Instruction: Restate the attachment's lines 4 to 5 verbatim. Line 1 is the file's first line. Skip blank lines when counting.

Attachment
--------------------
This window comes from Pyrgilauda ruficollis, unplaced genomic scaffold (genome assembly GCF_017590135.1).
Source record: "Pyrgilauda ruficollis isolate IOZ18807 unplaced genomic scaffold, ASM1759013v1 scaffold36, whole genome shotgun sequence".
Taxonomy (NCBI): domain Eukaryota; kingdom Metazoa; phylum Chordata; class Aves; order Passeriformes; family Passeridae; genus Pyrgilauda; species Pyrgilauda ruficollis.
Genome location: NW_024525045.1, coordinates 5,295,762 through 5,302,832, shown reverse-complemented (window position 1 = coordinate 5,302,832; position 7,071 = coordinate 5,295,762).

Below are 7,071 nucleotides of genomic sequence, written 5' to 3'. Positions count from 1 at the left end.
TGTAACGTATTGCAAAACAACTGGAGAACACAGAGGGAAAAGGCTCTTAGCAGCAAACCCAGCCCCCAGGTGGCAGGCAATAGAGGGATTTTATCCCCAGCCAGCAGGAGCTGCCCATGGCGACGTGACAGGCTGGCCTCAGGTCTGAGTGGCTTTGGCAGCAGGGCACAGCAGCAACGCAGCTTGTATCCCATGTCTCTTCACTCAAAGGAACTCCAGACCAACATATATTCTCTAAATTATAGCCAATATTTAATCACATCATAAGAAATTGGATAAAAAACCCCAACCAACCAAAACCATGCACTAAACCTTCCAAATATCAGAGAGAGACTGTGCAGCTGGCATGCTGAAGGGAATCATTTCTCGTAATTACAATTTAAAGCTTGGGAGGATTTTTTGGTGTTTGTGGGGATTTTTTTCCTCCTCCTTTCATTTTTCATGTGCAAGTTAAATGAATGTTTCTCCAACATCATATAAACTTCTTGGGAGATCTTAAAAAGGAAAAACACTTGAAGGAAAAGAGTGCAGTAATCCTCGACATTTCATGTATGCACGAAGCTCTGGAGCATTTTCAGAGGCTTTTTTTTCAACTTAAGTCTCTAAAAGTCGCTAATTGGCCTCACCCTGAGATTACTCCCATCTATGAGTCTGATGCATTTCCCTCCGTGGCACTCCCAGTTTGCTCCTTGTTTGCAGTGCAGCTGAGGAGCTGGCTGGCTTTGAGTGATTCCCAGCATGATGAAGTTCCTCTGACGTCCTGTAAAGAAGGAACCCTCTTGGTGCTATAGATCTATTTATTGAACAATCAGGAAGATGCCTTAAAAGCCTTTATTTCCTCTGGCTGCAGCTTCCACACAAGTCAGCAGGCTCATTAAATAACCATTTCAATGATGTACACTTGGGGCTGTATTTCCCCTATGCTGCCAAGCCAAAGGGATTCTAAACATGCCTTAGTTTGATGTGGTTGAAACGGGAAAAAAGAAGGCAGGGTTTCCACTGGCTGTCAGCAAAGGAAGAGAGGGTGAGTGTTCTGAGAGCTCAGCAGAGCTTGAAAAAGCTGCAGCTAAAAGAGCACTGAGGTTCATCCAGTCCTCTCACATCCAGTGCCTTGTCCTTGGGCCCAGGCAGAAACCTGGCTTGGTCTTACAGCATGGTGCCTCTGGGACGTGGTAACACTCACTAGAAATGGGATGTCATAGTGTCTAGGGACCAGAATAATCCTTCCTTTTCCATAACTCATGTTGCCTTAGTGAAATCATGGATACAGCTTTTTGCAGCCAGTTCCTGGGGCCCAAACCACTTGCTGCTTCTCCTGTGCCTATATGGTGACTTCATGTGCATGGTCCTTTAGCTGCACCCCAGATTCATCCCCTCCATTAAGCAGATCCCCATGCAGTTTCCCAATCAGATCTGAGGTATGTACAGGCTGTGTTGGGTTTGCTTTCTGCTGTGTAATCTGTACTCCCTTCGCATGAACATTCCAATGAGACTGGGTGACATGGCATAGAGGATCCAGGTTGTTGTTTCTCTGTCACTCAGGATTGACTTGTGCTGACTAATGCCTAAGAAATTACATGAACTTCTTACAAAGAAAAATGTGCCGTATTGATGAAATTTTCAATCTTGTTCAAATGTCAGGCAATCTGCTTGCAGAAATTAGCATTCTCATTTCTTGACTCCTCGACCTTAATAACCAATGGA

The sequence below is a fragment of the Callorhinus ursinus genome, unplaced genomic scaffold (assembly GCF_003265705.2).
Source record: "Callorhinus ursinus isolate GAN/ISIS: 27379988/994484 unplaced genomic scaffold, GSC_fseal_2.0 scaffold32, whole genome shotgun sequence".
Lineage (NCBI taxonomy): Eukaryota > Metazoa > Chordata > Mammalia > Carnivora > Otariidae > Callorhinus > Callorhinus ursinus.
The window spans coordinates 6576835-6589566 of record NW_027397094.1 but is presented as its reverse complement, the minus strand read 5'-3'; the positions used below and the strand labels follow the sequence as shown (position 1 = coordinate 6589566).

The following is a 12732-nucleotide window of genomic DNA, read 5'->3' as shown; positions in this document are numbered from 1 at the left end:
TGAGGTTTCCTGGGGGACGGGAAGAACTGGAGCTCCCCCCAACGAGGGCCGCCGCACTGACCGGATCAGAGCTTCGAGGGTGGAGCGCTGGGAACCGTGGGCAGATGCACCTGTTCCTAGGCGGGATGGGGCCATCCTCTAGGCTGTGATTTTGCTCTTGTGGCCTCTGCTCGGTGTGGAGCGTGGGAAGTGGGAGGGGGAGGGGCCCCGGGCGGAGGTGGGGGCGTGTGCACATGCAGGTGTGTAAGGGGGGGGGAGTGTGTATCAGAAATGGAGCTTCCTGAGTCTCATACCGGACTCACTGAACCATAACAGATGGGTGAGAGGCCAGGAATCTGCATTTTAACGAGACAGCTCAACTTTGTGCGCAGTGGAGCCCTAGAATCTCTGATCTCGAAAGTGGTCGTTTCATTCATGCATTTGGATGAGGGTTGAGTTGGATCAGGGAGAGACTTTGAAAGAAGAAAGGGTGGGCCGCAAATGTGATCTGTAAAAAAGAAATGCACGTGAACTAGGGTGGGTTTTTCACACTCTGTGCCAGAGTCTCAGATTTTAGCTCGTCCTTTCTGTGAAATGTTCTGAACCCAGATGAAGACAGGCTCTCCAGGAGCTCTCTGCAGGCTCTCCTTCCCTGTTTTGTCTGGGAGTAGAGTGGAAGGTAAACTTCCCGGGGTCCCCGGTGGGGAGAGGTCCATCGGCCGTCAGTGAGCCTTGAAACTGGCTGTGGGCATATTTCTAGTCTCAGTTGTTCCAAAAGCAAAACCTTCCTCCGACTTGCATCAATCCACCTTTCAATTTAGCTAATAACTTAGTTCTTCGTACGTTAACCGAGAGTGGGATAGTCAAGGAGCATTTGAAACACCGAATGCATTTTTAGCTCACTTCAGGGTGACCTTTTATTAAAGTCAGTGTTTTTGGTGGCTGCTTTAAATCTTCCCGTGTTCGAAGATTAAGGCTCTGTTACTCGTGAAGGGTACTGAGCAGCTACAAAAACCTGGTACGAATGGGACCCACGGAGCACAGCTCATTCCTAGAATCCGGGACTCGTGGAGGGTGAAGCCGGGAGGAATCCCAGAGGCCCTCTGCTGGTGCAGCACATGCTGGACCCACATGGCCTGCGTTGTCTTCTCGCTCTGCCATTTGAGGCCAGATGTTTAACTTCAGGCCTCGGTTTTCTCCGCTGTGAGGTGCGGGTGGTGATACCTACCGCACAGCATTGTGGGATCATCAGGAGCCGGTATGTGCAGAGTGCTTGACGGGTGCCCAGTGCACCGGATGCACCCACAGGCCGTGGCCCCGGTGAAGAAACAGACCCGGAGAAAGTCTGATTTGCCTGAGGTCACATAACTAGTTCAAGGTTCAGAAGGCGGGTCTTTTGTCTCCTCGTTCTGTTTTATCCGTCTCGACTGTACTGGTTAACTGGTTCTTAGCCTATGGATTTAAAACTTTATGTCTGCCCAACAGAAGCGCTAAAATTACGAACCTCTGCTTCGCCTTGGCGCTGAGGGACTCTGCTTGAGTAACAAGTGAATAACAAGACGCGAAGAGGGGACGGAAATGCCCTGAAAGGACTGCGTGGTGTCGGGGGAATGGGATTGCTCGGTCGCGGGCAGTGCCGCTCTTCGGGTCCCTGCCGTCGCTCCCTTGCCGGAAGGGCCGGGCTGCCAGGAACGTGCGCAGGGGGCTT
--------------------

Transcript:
Genome location: NW_024525045.1, coordinates 5,295,762 through 5,302,832, shown reverse-complemented (window position 1 = coordinate 5,302,832; position 7,071 = coordinate 5,295,762).

Below are 7,071 nucleotides of genomic sequence, written 5' to 3'. Positions count from 1 at the left end.